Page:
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eleafletHow can the police help me?

The police can take action to protect you and your children. They may do this by arresting your partner, if they have the power to do so, and holding him or her for a short time (for example, overnight).

How can the police help me?

After arresting your partner, the police will then normally investigate what happened, to see whether a crime has been committed. The police will need your help with their investigation. However, it is the Crown Prosecution Service (CPS) - not you - that decides whether your partner should be taken to court.

You should not be put under pressure to make a complaint about your partner if you decide that you don't want to. But if you drop a complaint, the police will still want to make sure that you will be safe, and may talk to you about your decision. The CPS can go ahead and prosecute your partner anyway if it has enough evidence.

If the CPS does prosecute your partner, he or she could be fined or given another type of sentence. Or they could be 'bound over to keep the peace' (told they must behave, or they will be brought back to court). In cases of serious or repeated violence, they could be sent to prison.

Action by the police may stop your partner behaving badly towards you again. If your partner is on bail, the police or the court can impose conditions stopping them coming near your home or your workplace, or stopping them contacting you or the children. They can also impose other conditions if they think these would protect you.

If your children were also abused or were present when you were being abused, the police may contact social services, depending on how serious the abuse was or how often it happened.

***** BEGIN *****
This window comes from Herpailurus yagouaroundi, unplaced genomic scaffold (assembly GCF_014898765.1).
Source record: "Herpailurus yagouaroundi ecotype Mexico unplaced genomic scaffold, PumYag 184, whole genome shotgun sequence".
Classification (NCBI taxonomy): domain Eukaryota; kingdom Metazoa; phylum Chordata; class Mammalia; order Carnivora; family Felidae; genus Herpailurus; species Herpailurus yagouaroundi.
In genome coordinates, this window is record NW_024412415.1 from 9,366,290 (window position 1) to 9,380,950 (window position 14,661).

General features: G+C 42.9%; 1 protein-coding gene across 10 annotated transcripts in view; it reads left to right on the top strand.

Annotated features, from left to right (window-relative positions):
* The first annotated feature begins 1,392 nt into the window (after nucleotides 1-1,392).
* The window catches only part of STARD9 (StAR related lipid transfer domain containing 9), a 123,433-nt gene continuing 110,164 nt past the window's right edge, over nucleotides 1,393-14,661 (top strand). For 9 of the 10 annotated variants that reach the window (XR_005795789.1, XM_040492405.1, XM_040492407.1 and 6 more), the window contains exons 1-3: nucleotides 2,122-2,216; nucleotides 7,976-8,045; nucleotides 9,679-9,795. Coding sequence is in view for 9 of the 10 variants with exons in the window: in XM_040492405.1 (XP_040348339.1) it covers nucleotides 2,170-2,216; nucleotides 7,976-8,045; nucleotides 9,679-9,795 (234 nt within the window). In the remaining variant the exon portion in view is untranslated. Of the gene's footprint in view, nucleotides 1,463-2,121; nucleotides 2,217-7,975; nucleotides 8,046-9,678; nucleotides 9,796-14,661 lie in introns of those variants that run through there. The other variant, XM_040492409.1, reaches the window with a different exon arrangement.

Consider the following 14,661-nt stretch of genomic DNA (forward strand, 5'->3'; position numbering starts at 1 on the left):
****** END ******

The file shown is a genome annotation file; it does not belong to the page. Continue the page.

If your partner is prosecuted for assault in the criminal court, the judge won't sort out who has the right to live in your home, or impose an order saying how your partner must behave or restricting where they can go. To arrange this, you need to go to the civil court and get an injunction. See What legal action can I take to keep me and my children safe?


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What if I call the police because my partner is hurting or threatening me?

The police should take action straight away to protect you and any children. They may arrest your partner if they believe he or she has committed a crime, such as assault. If they arrest your partner and release them on police bail, they can impose conditions to protect you and stop them doing it again. This may include stopping them:

  • returning to the home for the time being, or
  • contacting you or your children.

The police may follow up an emergency visit and investigate what has happened. You may be visited by a community safety officer, who will be able to tell you where you can get help and what the police plan to do about the situation.


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What if I want to contact the police after my partner has hurt or threatened me?

Call your local police station (you will find the number in the phone book under 'Police'). You should ask to speak to your local community safety officer. They will normally talk to you on the phone and may arrange to meet you to investigate your complaint and help you decide what you want to do.

The community safety officer will be able to advise you about your options. If you decide to stay in your home, the officer can tell you how to keep yourself safe and how to call for help if you need it. Some police forces have special emergency buttons and mobile phones they can give you so that you can call for help quickly if you need it.

If you feel that you want to report your partner's behaviour and make a formal complaint against them, then the officer will take the details from you.


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What if someone else tells the police that they think my partner is abusing me or my children?

The police will follow this up and contact you to find out what has happened. The community safety officer will probably phone you, arrange to see you to investigate the complaint, and help you decide what you want to do.


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What you can do now:

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